At the turn of the twentieth century, women's social status was almost entirely dependent on men. Their employment possibilities were few. The U.S. Bureau of Labor statistics for 1900 show that only 18.8% of women over 16 years of age were gainfully employed — of these, fully 50% were employed in farm or domestic work, 25% in factory work, and the remaining 25% in more skilled professions — basically, teaching and nursing. For the vast majority of women, marriage and motherhood were the only life options. The reality was that women could only achieve status-stability or status-advancement through the agency of men. This is the world that Dreiser unflinchingly depicts in Sister Carrie. He created a heroine who instinctively understands the world around her and advances by following her desires and her ambition, reinventing herself exactly as men are doing all around her. Much of the notoriety of the book stemmed from Dreiser's refusal to criticize her or judge her for this. She begins as a lowly factory worker in Chicago, and eventually she carves out a place for herself as a singing star on Broadway. Meanwhile her lover Hurstwood follows a nearly opposite trajectory. He is a man of high, but provisional, social standing (manager of a successful Chicago restaurant) who at first displays to Carrie and to the world all the signs of unassailable social status: he is impeccably well-dressed, socially easy, self-assured, a man's man. But his self-destructive desire for Carrie leads him to throw away all his former life — to leave his wife, to steal from his firm, to lure Carrie away from Chicago under false pretenses — and thereby, to completely unmoor himself from the world around him, with disastrous consequences. If Carrie has an instinctive understanding of social status and the invisible network of bonds that create our identities and buoy us up in society, Hurstwood has a nearly pathological disregard for those bonds. Carrie sings in her first aria, "everything is paid for" and she lives by that. She compromises and sacrifices for everything she gets; Hurstwood merely grabs for it. Once he has attained the object of his desire --Carrie-- he suffers through a helpless despondency (today, it might be diagnosed as agoraphobia) that becomes intolerable to her. She eventually leaves him and he lands among the homeless of New York City. Even as he declines into abject poverty he continues to grab for status, taking a job as a scab worker during a violent trolley strike. Finally, he gasses himself in a flophouse: his grab for death.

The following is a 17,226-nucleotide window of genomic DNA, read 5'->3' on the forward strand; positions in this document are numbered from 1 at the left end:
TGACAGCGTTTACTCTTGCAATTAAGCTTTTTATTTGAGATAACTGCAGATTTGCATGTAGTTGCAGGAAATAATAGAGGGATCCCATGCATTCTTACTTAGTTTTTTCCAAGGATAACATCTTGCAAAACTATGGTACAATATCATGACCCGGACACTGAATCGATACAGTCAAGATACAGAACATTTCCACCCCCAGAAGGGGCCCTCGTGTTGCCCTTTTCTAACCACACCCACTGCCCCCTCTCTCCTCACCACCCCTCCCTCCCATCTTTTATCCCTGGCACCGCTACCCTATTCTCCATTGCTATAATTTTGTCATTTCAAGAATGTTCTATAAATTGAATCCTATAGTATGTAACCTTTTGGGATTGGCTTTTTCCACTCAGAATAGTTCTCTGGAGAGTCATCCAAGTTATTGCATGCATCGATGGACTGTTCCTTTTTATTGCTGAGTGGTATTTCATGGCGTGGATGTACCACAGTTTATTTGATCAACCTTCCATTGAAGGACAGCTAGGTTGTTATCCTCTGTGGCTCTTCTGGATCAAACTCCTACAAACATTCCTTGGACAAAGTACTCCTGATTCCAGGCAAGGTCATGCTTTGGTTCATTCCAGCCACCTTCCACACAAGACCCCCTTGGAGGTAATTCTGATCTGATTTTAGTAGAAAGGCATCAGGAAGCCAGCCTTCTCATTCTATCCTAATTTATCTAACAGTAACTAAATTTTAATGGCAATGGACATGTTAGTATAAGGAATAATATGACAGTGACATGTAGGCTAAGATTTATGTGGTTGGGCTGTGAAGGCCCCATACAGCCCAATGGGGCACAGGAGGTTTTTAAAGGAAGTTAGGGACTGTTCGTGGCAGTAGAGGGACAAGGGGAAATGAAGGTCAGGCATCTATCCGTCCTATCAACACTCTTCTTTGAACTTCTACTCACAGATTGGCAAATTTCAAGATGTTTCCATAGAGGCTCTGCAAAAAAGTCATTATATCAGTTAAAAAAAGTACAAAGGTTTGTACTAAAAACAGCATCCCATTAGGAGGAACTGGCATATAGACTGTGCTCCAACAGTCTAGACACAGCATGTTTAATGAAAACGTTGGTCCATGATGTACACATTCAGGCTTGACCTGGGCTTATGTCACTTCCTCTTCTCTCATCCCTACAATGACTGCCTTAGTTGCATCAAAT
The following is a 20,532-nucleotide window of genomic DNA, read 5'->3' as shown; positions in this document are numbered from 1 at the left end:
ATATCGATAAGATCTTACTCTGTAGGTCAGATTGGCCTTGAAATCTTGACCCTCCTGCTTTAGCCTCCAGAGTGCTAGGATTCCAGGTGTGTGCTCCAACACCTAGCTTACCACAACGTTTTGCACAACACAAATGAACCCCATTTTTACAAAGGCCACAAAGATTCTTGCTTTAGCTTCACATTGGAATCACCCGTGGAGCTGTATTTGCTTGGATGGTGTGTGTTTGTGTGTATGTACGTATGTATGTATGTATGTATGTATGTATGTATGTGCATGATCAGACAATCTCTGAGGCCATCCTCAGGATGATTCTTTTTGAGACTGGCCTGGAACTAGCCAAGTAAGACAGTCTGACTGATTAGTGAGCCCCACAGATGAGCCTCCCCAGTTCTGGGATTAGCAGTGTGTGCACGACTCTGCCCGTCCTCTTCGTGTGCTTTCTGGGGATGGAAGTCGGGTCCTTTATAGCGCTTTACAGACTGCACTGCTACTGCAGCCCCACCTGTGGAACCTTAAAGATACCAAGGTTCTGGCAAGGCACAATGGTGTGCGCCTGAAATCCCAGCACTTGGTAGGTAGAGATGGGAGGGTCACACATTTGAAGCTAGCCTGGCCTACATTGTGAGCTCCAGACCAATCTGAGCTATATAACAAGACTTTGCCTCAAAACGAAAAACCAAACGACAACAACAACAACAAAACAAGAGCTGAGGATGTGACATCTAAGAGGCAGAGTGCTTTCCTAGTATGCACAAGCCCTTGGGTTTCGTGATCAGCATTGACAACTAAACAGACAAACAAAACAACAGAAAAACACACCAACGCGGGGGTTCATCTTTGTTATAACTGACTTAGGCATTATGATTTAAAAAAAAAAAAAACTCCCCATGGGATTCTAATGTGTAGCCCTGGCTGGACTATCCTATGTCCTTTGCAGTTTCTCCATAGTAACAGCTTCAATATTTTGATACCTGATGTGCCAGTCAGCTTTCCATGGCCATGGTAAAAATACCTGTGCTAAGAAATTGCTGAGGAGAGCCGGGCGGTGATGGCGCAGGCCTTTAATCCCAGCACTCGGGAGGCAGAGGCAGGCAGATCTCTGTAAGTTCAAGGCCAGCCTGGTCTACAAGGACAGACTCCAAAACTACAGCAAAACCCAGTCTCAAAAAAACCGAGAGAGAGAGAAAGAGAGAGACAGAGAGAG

Late in our opera, Carrie is introduced to Balzac's Père Goriot, and finds herself haunted by two unsettling lines, uttered by the aged title character in a spirit of great optimism, just at the moment when all those around him are mercilessly defrauding him: "Money is life. Money can do everything." Carrie understands the irony of these lines, but still struggles to disbelieve their import as she surveys the world around her and considers her own tortuous route into the Leisure Class. Bob Aldridge and I hope that our opera of Sister Carrie has particular relevance for our own times, when the division between the haves and the have-nots of the country has come to seem particularly stark, and when traditional American mores governing the meanings and the purposes of wealth have largely eroded. In rising up the social ladder, Carrie fights battles that all women still fight. Hurstwood's plummet down that same ladder dramatizes a bleak vision of the economic imperative (and its less reputable cognate, the status imperative) at work throughout every segment of American society. And the love story between them is driven by the harsh, at times harrowing, confrontation between two dark, unknowable forces: the force of desire and the force of survival.